Protecting the brain is a top concern as we age. Alzheimer's disease affects more than five million Americans, and it's the sixth leading cause of death in the U.S. -- in fact, it kills more than breast and prostate cancer combined, according to the American Alzheimer's Association.
Nutrition and lifestyle go a long way in helping to prevent Alzheimer's and preserve memory and brain power as we get older. Studies find that one nutrient in particular, magnesium-L-threonate, is a key player in protecting the aging brain's structure and function to help prevent memory decline as well as Alzheimer's and other forms of dementia.
Magnesium and the Brain
The brain stores new information by forming connections between neurons. Scientific evidence shows that when synapses, the connections that allow nerve cells to communicate with each other, are diminished, it results in memory impairment. It's thought that this loss of synapses is responsible for age-dependent memory decline.
Magnesium enhances the activity of more than 300 enzymes and plays a critical role in the activation of nerve channels involved in synaptic plasticity -- which means it's essential to the process of memory and learning. Deficiency of this important mineral causes symptoms ranging from memory impairment to psychosis.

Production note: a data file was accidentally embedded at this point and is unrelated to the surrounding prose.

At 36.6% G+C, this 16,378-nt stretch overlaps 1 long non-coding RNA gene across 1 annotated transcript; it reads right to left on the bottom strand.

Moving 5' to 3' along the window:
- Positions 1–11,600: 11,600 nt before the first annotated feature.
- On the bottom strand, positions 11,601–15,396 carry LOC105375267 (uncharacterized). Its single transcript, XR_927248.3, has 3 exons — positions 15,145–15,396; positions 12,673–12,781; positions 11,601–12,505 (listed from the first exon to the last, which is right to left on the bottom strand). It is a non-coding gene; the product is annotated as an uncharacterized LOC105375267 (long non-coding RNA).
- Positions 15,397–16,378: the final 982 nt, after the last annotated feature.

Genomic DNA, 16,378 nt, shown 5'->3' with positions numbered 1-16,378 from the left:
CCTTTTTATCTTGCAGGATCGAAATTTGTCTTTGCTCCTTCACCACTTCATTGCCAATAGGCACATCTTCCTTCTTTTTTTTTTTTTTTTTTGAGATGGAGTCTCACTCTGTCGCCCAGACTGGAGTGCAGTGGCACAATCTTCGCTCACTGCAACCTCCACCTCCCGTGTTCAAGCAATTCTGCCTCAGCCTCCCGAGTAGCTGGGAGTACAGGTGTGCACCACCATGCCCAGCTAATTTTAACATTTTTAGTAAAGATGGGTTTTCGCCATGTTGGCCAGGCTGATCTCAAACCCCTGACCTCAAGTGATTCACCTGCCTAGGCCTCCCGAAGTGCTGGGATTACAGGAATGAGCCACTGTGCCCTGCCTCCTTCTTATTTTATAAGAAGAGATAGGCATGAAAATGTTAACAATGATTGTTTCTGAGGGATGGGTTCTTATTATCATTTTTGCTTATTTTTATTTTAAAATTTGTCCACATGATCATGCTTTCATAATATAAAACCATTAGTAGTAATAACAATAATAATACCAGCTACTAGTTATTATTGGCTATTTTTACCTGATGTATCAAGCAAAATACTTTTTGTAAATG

Magnesium-L-threonate is a highly absorbable form of magnesium that has the unique ability to permeate the brain and support the brain's receptors involved in memory. Animal research in the journal Neuron finds that increasing magnesium in the brain with supplemental magnesium-L-threonate leads to enhanced learning abilities, working memory, and short- and long-term memory. Study authors concluded, "Our findings suggest that an increase in brain magnesium enhances both short-term synaptic facilitation and long-term potentiation and improves learning and memory functions."
Studies find that magnesium-L-threonate concentrates more efficiently in the brain and helps rebuild damaged synapses and restore degraded connections between neurons like those observed in patients with Alzheimer's disease and other forms of memory loss.
Why You Need a Supplement
Low magnesium status can accelerate brain cell aging and memory loss, and experts estimate that between 70 and 80 percent of the U.S. population does not meet their recommended intakes of magnesium. Standard magnesium offers limited protection because, generally, this mineral is poorly absorbed. (Since magnesium competes with other minerals, like calcium, for absorption, it may be best to take magnesium separately on an empty stomach.) It's particularly challenging to raise magnesium levels in the brain.
Magnesium-L-threonate is the only form of magnesium that has been shown to readily cross the blood-brain barrier to maximize magnesium concentration in the brain, where it's efficiently transferred to the central nervous system to support and enhance neurological function. Additionally, studies find it to be the only form of magnesium that boosted memory, compared to standard supplements.
Look for a supplement formulated to support brain health containing magnesium-L-threonate at your local natural market.
(c) 2016 GeniusCentral Systems, Inc.
|Printable Version||E-mail a Friend|